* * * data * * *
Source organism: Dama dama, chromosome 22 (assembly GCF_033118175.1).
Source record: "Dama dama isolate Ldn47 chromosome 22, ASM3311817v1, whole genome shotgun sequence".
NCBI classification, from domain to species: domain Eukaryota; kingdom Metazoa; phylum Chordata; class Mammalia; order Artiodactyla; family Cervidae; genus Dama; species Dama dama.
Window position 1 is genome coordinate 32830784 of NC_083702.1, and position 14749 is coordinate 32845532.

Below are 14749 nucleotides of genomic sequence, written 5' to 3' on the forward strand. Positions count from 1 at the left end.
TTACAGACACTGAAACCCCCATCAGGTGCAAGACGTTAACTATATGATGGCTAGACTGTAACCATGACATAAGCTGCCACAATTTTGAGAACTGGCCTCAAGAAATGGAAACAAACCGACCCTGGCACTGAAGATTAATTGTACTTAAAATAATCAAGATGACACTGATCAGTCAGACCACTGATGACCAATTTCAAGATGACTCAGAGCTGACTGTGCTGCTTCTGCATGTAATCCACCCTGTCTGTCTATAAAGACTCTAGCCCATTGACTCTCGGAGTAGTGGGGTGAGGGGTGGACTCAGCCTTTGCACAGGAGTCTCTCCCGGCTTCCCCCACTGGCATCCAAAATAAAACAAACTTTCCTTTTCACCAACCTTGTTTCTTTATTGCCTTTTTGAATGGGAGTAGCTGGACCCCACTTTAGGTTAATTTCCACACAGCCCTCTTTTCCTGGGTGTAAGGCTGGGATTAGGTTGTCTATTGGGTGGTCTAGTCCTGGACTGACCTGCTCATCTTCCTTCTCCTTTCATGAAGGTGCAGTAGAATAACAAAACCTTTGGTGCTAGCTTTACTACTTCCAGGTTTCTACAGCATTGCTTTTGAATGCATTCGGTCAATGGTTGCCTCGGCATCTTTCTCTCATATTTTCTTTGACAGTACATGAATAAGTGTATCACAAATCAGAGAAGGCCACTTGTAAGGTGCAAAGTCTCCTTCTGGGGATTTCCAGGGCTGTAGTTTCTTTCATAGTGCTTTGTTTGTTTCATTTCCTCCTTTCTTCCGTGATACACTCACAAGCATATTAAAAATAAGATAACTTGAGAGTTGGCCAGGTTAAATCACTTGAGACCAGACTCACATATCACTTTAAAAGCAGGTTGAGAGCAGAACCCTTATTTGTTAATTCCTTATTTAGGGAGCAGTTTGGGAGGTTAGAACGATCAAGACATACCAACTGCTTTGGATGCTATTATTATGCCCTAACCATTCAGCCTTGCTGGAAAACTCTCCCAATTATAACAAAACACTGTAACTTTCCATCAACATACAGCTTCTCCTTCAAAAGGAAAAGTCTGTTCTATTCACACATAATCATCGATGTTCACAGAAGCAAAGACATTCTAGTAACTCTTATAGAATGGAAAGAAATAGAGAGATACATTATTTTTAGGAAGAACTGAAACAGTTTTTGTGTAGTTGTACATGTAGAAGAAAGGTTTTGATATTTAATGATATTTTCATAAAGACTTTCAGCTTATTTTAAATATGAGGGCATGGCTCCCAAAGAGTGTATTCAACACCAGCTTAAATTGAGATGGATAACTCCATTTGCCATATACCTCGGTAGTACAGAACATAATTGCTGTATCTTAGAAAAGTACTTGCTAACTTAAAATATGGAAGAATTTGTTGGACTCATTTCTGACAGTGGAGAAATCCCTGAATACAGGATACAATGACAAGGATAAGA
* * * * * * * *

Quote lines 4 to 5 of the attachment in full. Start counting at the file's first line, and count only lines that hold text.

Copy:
Window position 1 is genome coordinate 32830784 of NC_083702.1, and position 14749 is coordinate 32845532.

Below are 14749 nucleotides of genomic sequence, written 5' to 3' on the forward strand. Positions count from 1 at the left end.